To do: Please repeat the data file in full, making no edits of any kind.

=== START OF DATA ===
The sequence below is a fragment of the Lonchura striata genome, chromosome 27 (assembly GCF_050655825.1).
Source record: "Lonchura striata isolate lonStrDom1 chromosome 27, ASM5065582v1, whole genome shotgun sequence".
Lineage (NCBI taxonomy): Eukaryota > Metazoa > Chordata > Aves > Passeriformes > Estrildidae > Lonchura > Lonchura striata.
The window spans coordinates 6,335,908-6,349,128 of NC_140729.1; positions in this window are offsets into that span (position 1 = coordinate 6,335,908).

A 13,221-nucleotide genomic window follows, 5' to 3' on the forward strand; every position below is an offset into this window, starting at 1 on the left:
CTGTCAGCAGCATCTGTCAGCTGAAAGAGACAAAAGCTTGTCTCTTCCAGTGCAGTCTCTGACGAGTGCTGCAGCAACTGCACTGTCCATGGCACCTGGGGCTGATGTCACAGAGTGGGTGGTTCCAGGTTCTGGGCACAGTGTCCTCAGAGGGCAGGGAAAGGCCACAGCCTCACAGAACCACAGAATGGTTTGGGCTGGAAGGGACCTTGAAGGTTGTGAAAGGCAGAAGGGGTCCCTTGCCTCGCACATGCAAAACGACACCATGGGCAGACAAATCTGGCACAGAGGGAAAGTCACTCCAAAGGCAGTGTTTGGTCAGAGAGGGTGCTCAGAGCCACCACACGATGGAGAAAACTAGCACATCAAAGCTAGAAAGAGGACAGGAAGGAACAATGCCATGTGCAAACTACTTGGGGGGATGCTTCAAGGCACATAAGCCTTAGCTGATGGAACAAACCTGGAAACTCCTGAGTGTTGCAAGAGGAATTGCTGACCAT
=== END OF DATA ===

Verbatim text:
The sequence below is a fragment of the Lonchura striata genome, chromosome 27 (assembly GCF_050655825.1).
Source record: "Lonchura striata isolate lonStrDom1 chromosome 27, ASM5065582v1, whole genome shotgun sequence".
Lineage (NCBI taxonomy): Eukaryota > Metazoa > Chordata > Aves > Passeriformes > Estrildidae > Lonchura > Lonchura striata.
The window spans coordinates 6,335,908-6,349,128 of NC_140729.1; positions in this window are offsets into that span (position 1 = coordinate 6,335,908).

A 13,221-nucleotide genomic window follows, 5' to 3' on the forward strand; every position below is an offset into this window, starting at 1 on the left:
CTGTCAGCAGCATCTGTCAGCTGAAAGAGACAAAAGCTTGTCTCTTCCAGTGCAGTCTCTGACGAGTGCTGCAGCAACTGCACTGTCCATGGCACCTGGGGCTGATGTCACAGAGTGGGTGGTTCCAGGTTCTGGGCACAGTGTCCTCAGAGGGCAGGGAAAGGCCACAGCCTCACAGAACCACAGAATGGTTTGGGCTGGAAGGGACCTTGAAGGTTGTGAAAGGCAGAAGGGGTCCCTTGCCTCGCACATGCAAAACGACACCATGGGCAGACAAATCTGGCACAGAGGGAAAGTCACTCCAAAGGCAGTGTTTGGTCAGAGAGGGTGCTCAGAGCCACCACACGATGGAGAAAACTAGCACATCAAAGCTAGAAAGAGGACAGGAAGGAACAATGCCATGTGCAAACTACTTGGGGGGATGCTTCAAGGCACATAAGCCTTAGCTGATGGAACAAACCTGGAAACTCCTGAGTGTTGCAAGAGGAATTGCTGACCAT